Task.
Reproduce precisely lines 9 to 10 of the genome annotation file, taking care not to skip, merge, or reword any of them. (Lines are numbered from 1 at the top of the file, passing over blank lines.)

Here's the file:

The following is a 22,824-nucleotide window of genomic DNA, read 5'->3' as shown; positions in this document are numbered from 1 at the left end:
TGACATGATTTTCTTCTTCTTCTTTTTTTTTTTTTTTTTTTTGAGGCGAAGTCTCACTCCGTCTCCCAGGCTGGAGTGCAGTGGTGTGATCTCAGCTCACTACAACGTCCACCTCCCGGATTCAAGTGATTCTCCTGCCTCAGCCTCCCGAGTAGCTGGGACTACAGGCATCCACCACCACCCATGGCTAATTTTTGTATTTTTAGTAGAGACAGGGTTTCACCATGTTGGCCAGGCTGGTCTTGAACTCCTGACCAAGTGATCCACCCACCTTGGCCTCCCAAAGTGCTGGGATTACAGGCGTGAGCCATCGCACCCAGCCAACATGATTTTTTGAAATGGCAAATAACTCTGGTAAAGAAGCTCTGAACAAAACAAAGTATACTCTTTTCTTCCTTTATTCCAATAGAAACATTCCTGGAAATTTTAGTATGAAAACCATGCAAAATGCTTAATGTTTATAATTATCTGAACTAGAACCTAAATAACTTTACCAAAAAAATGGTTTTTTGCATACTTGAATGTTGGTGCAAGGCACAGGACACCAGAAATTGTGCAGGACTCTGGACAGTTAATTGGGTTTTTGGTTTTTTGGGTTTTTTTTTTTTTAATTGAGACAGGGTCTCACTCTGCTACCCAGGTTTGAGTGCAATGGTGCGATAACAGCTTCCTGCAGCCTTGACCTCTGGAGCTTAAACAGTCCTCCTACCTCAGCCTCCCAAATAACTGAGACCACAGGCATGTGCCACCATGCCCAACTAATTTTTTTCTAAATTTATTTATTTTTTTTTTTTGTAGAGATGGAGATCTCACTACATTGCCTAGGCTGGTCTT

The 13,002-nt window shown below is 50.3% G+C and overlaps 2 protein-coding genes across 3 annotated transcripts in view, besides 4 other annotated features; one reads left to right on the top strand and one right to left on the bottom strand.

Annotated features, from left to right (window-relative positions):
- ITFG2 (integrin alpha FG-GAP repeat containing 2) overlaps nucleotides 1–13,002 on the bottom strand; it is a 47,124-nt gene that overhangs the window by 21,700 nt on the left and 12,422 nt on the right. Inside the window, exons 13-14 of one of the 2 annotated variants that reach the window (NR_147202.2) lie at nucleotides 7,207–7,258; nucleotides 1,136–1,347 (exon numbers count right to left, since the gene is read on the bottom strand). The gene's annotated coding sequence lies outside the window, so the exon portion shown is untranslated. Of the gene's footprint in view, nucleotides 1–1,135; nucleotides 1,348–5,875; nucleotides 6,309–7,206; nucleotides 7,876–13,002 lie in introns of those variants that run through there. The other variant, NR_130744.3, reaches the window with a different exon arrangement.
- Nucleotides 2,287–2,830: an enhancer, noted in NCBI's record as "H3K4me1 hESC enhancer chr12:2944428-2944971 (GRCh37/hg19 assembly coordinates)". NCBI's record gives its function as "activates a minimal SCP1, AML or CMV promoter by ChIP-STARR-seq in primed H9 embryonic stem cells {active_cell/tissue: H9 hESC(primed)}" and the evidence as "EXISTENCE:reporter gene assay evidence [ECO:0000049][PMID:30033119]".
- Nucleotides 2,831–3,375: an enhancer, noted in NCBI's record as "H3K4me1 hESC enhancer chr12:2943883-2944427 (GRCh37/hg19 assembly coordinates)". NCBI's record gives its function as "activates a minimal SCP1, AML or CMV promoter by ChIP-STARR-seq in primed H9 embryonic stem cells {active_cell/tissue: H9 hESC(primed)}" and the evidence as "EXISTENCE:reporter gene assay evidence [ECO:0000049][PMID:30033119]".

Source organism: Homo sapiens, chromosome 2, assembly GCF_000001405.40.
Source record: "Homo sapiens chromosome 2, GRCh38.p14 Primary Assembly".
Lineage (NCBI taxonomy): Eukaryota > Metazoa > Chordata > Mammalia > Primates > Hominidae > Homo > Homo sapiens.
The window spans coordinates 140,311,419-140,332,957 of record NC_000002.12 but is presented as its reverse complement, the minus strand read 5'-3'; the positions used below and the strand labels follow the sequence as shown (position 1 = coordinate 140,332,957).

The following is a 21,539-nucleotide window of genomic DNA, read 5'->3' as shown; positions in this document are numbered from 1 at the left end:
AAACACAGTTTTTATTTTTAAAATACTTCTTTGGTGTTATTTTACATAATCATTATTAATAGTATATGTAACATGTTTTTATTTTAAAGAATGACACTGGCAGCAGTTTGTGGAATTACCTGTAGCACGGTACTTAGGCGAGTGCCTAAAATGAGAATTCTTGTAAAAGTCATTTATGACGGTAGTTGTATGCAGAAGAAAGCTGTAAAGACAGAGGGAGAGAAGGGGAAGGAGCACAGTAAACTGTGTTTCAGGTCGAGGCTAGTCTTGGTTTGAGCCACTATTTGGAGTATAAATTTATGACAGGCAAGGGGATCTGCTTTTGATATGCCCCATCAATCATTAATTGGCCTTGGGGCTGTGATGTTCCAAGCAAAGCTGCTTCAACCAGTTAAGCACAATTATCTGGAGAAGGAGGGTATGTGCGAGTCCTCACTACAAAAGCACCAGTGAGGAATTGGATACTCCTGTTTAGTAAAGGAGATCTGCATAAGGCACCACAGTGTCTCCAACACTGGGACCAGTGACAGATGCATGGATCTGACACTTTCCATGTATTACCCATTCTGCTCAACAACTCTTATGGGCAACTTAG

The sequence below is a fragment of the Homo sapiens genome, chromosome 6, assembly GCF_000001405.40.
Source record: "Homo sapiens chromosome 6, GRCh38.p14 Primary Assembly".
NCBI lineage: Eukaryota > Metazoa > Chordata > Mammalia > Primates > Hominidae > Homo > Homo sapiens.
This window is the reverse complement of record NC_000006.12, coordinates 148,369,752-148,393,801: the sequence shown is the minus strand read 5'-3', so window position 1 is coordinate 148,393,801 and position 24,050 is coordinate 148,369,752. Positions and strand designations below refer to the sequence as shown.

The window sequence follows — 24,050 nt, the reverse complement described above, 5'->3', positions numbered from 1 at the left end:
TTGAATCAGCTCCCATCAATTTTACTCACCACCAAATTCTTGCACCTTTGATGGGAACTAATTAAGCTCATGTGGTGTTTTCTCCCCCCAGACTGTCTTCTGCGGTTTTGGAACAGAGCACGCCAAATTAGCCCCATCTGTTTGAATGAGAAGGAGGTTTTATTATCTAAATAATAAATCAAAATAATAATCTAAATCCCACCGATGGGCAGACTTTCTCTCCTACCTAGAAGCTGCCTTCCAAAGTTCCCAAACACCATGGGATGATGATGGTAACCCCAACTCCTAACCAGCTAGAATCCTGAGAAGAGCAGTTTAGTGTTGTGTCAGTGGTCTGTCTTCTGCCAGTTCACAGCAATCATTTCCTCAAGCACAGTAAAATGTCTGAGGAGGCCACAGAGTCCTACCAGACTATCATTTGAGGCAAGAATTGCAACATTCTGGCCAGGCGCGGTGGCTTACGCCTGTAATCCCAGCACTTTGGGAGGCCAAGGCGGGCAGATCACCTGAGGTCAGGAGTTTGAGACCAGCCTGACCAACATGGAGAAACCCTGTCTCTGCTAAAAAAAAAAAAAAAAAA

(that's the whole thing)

Source record: "Homo sapiens chromosome 2, GRCh38.p14 Primary Assembly".
Lineage (NCBI taxonomy): Eukaryota > Metazoa > Chordata > Mammalia > Primates > Hominidae > Homo > Homo sapiens.